The Skin Cancer Foundation has filed a complaint with the Federal Trade Commission (FTC) about the way that Snooki, Pauly D, JWoww, and the other cast members on MTV’s Jersey Shore television series promote tanning.
The Skin Cancer Foundation is asking the FTC to use its authority under Section 5 of the Federal Trade Commission Act to investigate the show. The Foundation is urging the FTC to hold MTV accountable for promoting cancer-causing behavior, including the use of indoor tanning meds. Though the series recently wrapped, the show will live on through spin-offs and repeats. The Skin Cancer Foundation is demanding that MTV, at the very least, include a warning about the risks of skin cancer with the show, its advertising, promotion, and merchandising.
Gym, Tan, Laundry
“As the series progressed over the years, displays of tanning behaviors grew in frequency along with the cast’s influence over viewers, to the point where the expression ‘Gym, Tan, Laundry’ became a national catchphrase. The repeated and ongoing references to tanning as a harmless activity are dangerous and hazardous to the public’s health,” says Perry Robins, MD, president and founder of The Skin Cancer Foundation in a news release.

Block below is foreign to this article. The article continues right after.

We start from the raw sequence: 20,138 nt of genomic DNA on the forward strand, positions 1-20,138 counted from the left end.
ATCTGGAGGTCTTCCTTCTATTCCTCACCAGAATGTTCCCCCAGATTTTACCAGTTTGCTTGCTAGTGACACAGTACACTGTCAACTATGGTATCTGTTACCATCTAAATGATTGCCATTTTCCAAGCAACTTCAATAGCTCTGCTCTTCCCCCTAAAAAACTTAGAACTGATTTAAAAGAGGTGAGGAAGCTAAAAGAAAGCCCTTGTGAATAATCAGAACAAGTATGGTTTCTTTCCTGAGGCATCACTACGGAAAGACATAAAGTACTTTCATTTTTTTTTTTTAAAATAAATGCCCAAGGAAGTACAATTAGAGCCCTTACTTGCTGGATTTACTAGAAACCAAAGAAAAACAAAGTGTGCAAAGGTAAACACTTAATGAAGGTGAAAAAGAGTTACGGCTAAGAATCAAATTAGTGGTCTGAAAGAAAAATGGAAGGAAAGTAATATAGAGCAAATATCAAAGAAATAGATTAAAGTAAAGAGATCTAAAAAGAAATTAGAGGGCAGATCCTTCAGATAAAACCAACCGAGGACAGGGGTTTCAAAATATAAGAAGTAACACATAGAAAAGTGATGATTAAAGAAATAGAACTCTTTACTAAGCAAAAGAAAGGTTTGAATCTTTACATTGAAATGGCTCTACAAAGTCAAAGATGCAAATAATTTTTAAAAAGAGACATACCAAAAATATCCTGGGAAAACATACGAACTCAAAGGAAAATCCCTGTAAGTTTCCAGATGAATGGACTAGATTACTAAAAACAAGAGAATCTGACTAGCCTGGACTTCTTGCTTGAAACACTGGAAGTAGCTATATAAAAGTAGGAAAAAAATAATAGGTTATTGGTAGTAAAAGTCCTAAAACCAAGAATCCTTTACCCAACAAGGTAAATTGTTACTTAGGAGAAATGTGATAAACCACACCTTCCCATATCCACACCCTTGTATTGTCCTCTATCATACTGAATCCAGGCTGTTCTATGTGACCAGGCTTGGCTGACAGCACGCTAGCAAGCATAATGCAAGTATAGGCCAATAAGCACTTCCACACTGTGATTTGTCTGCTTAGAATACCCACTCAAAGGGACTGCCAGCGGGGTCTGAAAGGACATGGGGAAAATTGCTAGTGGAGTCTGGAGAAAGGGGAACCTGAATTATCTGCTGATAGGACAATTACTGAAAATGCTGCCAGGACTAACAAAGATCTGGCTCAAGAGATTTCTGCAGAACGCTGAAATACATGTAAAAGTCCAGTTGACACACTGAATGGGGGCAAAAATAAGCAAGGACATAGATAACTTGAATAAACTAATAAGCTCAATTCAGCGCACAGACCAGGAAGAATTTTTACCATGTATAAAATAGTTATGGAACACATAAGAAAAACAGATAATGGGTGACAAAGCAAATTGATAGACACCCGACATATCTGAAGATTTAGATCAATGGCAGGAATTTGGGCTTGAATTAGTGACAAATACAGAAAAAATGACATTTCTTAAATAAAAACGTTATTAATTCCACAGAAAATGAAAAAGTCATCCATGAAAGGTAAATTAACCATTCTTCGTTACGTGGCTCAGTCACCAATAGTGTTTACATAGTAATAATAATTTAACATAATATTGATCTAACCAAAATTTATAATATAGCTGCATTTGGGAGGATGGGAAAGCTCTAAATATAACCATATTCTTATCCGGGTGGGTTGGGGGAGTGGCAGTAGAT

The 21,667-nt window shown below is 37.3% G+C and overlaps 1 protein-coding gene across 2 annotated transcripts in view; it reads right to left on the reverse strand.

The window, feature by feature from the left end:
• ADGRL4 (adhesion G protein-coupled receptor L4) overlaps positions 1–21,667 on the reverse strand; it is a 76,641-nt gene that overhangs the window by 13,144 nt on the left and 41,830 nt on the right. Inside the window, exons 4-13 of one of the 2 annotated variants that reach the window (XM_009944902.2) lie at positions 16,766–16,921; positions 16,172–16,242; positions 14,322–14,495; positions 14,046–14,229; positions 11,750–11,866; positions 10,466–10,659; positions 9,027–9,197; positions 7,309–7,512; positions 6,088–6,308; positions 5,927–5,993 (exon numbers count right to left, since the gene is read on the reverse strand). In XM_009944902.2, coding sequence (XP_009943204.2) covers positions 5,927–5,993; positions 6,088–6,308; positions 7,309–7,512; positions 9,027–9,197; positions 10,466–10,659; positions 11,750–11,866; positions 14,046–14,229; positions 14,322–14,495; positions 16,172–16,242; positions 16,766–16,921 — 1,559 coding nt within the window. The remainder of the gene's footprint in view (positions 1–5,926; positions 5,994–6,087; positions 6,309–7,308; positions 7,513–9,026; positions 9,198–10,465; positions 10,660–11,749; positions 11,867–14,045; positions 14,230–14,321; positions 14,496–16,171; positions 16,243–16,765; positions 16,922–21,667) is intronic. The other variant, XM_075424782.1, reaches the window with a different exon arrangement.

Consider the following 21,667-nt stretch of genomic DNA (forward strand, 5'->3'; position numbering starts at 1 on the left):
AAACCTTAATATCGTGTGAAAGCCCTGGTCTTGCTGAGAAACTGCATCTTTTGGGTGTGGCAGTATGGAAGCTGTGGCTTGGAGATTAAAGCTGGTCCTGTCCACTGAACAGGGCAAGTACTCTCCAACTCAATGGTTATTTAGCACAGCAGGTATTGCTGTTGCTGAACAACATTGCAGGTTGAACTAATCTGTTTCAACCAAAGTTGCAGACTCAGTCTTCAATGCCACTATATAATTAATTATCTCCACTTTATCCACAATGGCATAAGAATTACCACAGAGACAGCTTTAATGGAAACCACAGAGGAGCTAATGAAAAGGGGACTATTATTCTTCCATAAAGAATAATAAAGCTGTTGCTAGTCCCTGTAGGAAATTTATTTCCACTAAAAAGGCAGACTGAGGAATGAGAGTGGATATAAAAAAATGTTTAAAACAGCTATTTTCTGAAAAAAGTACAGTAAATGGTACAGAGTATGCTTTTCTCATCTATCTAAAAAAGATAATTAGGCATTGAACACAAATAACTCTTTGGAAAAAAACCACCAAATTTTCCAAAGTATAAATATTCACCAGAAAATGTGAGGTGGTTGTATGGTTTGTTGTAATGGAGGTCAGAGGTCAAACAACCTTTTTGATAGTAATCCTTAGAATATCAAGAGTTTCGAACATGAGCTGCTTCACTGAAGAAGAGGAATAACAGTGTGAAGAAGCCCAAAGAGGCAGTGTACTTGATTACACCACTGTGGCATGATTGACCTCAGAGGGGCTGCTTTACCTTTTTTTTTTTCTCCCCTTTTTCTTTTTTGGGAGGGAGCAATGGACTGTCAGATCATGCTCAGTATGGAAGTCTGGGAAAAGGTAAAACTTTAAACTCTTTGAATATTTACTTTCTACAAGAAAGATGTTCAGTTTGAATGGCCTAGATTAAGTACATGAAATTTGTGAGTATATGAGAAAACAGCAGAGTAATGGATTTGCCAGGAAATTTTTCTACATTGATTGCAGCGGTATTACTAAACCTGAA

<i>Jersey Shore</i> Study
The Foundation audited season three of Jersey Shore in its entirety, and episodes one, two, three and six of season five. They found 186 visual or verbal references to tanning in just these 17 episodes. This includes 12 specific mentions of “G.T.L.” (“Gym, Tan, Laundry”) and 48 images of tanning (including a photo of a tanning parlor in the opening credits of each episode) in season three alone. In just the four episodes of season five that the Foundation reviewed, there were 77 total references to tanning, including 11 mentions of G.T.L. and 20 images of tanning beds.
The cast never seriously discusses the risks of tanning or the danger associated with tanning. For example, in Episode 13 of season two, Pauly D nominated himself most likely to get skin cancer.
“MTV should accept some responsibility for informing viewers about the hazards of the activities promoted in its programming. If a warning regarding tanning’s health hazards is added to each episode and just one person heeds it, this endeavor is worthwhile,” Robins says.
The complaint was filed with the FTC by Sanders Ortoli Vaughn-Flam Rosenstadt (SOVR) LLP, on behalf of The Skin Cancer Foundation. View it here.